No Virginia player was even born the last time their team won an outright ACC title. (Rich Barnes/Getty Images)
A couple of decades of frustration lifted off the shoulders of Virginia fans on Saturday afternoon. That's how long it'd been -- 33 years -- since the Cavaliers had celebrated an outright ACC championship. But as the clocked ticked down to the end of the 12th-ranked Cavaliers' 75-56 upset of No. 4 Syracuse, Virginia fans could embrace an uncommon truth as they stormed the court at John Paul Jones Arena in Charlottesville: These Wahoos are ACC champs.
Coach Tony Bennett's crew capped a regular season with an outright crown for the first time since Virginia's 1980-81 campaign. The Orange, which started the year 25-0 and climbed to the top of college basketball's rankings, came up short for the ACC regular-season crown in their first season in the conference, losing for the third time in four games. Virginia's top-ranked defense did its job against Syracuse's attack down the stretch while the Cavaliers capitalized on a dominating rebounding performance on both ends.
Virginia, winners of 17 straight ACC homes games coming into Saturday, looked like it might have what it takes to chip away at Syracuse as the afternoon progressed. The Cavaliers fought back from an 8-3 deficit early to take a 22-15 lead by the 6:41 mark in the first half. The Orange weren't done, however, as a Rakeem Christmas dunk capped a 13-2 run by Syracuse to regain the lead, 28-24.
The Orange went into the half with a 28-27 lead after holding Joe Harris, Virginia's second-leading scorer at 11.8 per game, to a single point before intermission.
The Cavaliers showed why they deserved the ACC title in the second half. Syracuse star Tyler Ennis picked up his third foul less than two minutes in, and Ennis sat on the Orange bench with four fouls later in the half as Virginia began to pull away. By the time Malcolm Brogdon knocked down a jumper with 5:18 to play, the Cavaliers had reeled off a 14-3 run. That caused a timeout from coach Jim Boeheim with the Cavaliers leading 56-45. Bennett credited much of the Orange's confusion to the home crowd, including the "Hoo Crew" student section that stormed the court after the victory.
After a sorry first half, Harris made his presence known in the waning moments, knocking down his first three-pointer in six tries to give Virginia a 60-47 lead with just over four minutes to play. He finished with seven points.
Virginia handled the game on the boards with a 39-29 rebounding advantage, including 13 offensive rebounds. Starting forwards Akil Mitchel and Mike Tobey grabbed five offensive boards each.
The promise that followed Syracuse's perfect start to the season has seemingly deflated as Selection Sunday approaches. That's not to say this Orange roster won't be dangerous once the brackets are unveiled. But Boeheim's search for a No. 1 seed likely won't come to fruition. The Orange weren't themselves shooting the ball against Virginia's defense, and they finished hitting only 35 percent of their shots. Ennis and C.J. Fair combined for 26 points but shot a combined 8-for-24 to get there. In all, the Orange hit just five of their 22 three-point attempts, while the Cavaliers connected on half (8-of-16) of their attempts from deep.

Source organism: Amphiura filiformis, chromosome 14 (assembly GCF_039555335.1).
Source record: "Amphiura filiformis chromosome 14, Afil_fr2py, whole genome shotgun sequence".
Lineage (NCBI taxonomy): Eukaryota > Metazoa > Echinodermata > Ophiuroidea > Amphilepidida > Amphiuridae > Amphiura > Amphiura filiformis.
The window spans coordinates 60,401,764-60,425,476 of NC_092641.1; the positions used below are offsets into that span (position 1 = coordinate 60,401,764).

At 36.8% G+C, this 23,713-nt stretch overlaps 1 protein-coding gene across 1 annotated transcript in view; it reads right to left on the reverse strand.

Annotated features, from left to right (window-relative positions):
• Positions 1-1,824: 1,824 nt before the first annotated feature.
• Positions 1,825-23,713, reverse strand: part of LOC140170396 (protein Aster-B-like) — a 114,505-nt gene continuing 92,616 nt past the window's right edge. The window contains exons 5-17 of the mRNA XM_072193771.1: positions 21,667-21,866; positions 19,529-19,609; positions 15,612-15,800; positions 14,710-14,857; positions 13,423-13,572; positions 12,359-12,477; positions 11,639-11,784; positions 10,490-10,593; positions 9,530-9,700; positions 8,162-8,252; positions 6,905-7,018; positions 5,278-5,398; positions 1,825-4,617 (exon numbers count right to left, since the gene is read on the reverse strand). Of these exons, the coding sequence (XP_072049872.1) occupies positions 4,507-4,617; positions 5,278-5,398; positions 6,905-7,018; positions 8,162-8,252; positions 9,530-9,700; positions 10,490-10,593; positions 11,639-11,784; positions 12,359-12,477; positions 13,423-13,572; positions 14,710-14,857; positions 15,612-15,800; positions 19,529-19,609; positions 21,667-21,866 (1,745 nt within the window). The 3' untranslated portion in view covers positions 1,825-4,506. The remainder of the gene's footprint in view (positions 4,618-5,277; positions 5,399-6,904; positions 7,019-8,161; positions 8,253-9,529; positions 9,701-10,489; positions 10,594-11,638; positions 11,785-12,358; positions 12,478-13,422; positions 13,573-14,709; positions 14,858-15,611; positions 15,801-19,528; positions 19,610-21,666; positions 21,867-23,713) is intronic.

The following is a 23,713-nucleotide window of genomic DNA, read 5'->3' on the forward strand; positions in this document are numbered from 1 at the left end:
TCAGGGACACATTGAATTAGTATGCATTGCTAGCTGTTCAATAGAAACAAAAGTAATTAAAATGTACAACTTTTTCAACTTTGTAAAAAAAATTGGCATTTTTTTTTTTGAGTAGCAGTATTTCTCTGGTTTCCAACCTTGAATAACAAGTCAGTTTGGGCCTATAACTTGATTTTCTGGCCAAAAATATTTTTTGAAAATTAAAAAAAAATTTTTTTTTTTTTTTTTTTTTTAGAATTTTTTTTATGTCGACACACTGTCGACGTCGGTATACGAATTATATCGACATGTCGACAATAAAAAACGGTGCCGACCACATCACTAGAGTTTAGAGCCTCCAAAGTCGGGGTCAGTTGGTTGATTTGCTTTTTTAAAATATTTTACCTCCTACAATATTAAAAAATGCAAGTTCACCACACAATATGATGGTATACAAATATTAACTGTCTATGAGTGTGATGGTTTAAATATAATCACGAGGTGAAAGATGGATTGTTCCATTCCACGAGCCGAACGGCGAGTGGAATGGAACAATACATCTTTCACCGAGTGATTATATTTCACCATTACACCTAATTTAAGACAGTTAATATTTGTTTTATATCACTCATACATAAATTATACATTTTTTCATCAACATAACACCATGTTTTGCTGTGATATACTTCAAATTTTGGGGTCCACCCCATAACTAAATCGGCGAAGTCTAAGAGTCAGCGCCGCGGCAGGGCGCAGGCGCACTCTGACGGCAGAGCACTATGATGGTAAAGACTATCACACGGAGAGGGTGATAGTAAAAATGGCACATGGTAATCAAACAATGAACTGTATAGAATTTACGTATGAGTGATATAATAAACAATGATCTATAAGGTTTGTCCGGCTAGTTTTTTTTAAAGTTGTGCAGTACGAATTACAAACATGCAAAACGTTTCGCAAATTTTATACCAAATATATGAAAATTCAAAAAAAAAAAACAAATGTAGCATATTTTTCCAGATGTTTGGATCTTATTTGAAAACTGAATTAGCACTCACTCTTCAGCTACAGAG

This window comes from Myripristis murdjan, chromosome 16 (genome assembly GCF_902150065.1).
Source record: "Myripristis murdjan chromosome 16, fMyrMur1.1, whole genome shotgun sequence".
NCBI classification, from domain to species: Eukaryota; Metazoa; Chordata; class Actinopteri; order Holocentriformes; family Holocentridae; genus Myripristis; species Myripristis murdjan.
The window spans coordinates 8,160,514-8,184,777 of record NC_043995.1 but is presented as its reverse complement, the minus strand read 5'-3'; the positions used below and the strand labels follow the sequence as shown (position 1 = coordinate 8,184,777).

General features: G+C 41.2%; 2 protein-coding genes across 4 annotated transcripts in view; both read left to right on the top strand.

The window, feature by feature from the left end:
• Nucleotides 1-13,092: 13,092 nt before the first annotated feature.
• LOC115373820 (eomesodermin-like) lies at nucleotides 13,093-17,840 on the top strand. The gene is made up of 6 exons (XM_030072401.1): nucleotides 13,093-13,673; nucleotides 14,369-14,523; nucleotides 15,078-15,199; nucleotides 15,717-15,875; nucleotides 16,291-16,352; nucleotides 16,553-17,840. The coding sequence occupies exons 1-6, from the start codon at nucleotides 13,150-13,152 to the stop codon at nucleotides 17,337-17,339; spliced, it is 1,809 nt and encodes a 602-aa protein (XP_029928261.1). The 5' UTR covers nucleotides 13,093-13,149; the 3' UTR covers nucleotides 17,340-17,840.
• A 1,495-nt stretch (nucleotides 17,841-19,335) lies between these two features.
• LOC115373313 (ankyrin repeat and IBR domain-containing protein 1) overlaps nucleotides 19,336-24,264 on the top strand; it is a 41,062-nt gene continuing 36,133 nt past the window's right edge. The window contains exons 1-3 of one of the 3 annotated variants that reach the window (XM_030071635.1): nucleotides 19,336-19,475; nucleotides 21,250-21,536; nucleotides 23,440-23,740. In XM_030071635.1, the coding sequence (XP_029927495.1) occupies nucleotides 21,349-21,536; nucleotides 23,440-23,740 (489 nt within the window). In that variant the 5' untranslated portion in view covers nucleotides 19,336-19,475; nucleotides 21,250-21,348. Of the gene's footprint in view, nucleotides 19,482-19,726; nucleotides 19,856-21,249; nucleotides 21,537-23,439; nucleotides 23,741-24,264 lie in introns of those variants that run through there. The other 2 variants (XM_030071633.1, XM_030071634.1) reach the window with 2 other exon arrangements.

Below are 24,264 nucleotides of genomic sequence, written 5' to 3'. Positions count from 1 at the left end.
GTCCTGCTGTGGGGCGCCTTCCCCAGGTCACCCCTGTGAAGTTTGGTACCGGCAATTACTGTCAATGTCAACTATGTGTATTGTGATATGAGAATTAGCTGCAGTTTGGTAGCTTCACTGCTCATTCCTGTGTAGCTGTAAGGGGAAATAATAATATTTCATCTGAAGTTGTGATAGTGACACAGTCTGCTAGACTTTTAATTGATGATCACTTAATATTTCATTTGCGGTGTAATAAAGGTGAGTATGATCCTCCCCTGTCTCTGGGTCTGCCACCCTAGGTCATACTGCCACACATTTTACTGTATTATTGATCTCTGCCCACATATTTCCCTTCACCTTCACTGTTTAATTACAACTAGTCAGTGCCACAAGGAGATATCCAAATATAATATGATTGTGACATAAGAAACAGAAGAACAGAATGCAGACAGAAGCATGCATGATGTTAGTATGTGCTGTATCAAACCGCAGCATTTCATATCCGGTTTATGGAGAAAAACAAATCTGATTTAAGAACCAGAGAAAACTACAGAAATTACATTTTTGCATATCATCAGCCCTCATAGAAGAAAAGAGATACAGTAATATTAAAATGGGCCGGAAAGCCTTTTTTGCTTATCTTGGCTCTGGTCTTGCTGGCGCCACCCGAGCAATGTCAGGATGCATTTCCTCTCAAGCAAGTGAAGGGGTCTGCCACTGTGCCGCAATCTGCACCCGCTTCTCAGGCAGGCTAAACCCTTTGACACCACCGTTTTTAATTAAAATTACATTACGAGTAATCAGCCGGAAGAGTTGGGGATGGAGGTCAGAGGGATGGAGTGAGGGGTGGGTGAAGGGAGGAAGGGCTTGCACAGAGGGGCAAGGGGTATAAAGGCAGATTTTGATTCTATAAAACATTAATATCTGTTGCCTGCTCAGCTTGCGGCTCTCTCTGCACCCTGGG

The good news for Syracuse is Trevor Cooney seemed to break out of his shooting slump on Saturday, hitting three three-pointers after missing 20 of his 25 attempts from deep over his last four games. Cooney is one piece of this offense Boeheim will need to advance deep into March. That path should be a little tougher thanks to Saturday's loss, however.
For the Cavaliers, Bennett can take solace in a No. 1 seed in the upcoming ACC Tournament regardless of what happens in next weekend's regular-season finale against Maryland. It's hard to believe this Virginia team lost by 35 to a bubble Tennessee team only two months ago. Bennett said as much in his postgame interview with ESPN's Janine Edwards, as tears appeared to fill his eyes.
"After that Tennessee game, who would've thought?" Bennett said. "But here we are."
But since a 69-65 loss to a talented Duke squad on Jan. 13, the Cavs have reeled off 13 straight victories en route to a league title in one of college basketball's toughest conferences. This year has undoubtedly been the most productive of Bennett's time in Charlottesville. The Cavaliers had lost at least seven ACC games in each of Bennett's four previous seasons. Virginia boasts a 16-1 conference record after Saturday's win, with that lone loss coming against Duke. Moreover, the Cavaliers have a 2-1 record against Duke, North Carolina and Syracuse, the best record of that group against one another. That improvement hasn't been lost on Bennett, who shed tears of joy as he approached Boeheim for the postgame handshake.
Coaches always say their rosters can be totally different in March than what they were in November. This Virginia team is a prime example of such growth.